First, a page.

It’s been a while! Jordan and I have been busy with life and fun workshops that we have been facilitating. If I had to play favorites, I’d choose the Human Synthesizer experience that I mentioned in the last newsletter. Jordan ultimately facilitated three, each one with different themes that the participants pulled out.
Most of the data that we encounter is far removed from our personal experiences. Our eyes might gloss over, or we might have difficulties connecting a chart’s peaking line to actual events. Getting an audience to spend five minutes with a chart is enough of a challenge, let alone cultivating empathy to put faces to the numbers. Jordan and I are always trying to think of novel ways we can interact with data and make it more personal and intuitive - using our own data or employing all the senses to widen our minds as to what the data can mean, represent, and give us a fresh perspective. This is called by many names: Data visceralization, embodied data, somaesthetics, data representations, and ranges by having ‘new age-y’ connotations to a broader design meaning. It’s not new that the body and mind work together to respond to and create an experience - theories rooted in bodily processes argue that language, reasoning, etc. are ultimately rooted in bodily processes. If so, how can we use our bodies to help us learn and assimilate information?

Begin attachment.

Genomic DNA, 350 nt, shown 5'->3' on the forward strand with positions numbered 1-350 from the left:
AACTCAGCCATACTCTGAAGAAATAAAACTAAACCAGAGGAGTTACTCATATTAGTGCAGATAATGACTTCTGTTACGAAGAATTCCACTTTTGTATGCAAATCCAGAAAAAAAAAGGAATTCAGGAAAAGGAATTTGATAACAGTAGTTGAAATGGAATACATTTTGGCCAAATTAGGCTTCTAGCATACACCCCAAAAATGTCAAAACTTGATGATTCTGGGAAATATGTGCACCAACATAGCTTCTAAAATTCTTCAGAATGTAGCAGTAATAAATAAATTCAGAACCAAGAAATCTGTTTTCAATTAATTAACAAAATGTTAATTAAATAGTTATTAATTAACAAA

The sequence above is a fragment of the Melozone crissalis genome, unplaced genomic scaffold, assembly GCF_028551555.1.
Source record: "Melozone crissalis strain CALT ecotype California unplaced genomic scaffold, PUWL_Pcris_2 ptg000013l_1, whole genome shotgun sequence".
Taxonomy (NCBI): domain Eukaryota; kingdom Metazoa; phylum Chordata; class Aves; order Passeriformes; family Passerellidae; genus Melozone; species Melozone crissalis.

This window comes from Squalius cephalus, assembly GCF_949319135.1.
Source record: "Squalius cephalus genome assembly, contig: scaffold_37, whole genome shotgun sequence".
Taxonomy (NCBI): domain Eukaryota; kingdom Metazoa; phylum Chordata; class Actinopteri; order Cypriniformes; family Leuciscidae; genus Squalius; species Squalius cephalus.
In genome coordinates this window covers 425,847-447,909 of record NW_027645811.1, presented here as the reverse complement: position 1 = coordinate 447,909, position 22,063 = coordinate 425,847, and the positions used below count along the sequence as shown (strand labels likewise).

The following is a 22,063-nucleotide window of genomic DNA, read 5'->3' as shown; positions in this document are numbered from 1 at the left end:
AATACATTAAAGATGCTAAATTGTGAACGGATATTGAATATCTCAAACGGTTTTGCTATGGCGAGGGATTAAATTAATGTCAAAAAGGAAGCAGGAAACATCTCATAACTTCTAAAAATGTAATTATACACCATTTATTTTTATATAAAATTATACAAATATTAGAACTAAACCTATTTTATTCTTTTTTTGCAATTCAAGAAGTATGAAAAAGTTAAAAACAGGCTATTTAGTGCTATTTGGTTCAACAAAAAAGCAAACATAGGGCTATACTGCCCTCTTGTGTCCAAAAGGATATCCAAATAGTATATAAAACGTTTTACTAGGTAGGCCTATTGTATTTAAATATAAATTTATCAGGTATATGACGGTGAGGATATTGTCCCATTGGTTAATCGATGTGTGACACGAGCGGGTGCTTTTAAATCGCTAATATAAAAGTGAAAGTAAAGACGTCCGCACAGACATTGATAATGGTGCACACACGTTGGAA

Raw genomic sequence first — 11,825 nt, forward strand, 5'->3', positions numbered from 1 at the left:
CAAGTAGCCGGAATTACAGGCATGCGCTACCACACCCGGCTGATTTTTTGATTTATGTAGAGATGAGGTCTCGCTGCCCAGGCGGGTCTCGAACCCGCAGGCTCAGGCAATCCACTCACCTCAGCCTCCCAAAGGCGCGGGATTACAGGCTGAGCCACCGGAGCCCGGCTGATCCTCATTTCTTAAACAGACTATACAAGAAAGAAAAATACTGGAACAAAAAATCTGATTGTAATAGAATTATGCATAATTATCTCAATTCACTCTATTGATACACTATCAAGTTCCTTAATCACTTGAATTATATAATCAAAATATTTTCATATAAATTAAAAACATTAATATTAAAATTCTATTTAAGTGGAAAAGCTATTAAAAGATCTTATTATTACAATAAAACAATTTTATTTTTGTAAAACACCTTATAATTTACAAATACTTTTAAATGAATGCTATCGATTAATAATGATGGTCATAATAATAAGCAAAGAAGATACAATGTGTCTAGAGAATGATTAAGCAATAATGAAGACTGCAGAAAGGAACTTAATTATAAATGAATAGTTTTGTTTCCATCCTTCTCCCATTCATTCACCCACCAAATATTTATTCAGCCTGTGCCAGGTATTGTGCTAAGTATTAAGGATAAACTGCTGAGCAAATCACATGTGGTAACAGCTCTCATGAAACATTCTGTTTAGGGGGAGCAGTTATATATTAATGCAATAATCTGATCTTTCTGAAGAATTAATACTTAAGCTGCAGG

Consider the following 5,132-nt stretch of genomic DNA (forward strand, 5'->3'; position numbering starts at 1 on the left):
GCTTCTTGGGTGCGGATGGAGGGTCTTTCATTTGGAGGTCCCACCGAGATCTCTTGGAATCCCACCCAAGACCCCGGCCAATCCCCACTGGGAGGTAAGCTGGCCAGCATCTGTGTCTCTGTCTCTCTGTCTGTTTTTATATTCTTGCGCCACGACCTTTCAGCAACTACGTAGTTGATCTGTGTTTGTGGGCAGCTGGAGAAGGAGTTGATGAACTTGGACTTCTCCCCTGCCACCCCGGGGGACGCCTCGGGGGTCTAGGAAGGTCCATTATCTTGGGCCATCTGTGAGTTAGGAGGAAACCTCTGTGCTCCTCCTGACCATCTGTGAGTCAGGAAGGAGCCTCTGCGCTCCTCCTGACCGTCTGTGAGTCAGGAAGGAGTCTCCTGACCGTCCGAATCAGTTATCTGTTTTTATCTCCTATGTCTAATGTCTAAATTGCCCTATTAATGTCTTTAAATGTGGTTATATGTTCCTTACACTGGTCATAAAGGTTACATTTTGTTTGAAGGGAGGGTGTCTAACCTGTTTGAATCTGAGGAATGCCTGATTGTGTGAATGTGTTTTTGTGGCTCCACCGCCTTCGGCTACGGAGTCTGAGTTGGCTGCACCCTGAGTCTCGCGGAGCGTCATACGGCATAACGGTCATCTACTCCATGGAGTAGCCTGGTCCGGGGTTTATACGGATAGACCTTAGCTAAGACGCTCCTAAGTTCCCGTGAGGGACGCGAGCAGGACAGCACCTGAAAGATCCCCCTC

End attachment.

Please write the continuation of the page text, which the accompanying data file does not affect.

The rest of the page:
The Human Synthesizer (aka Data Choir) exercise was one such exploration of how to use our bodies to ‘experience’ non-personal data.
In three 45-minute sessions, we took AQI data from Los Angeles, CA, and Thimphu, Bhutan by bucketing the levels into the diverging color palette that we are all used to seeing by now when we check the daily AQI. We only had to worry about the first four colors; fortunately purple, “very unhealthy” and maroon, “hazardous” didn’t appear in the datasets. Jordan and I picked out a sound for each and as each color or “level of concern” ticked by, we assigned groups to voice the sound that accompanied the data. In the one group, we collectively voiced all of the sounds, instead of being only assigned to one color/sound pair. After going through the first dataset, we listened to the recording and asked participants what they would change (if anything!), and we’d spontaneously incorporate some of the suggestions for the 2nd AQI dataset.
So many!! - Exploring performative aspects when working with data by using your whole body - Extending engagement with a data set - Creating a shared, collective data experience
As current researchers, we had specific questions, too:
- How does exploring data through performance and body change the way we relate to the data?
- How does the collective activity affect how people think about the data?
- Does coordinated action impact how people think about data?
- What will the participants be focused on? On what sounds they are making (micro) or (macro) the whole composition?
Sorry to disappoint, but naturally we just scratched the surface and don’t have answers to all of these questions. Jordan is writing a whole chapter on the subject for her dissertation. Still, for now, I’ll contain some learnings in this newsletter, focusing on the act of performing data, then listening to the entire performance. You can listen to one of our melodic performances below ↓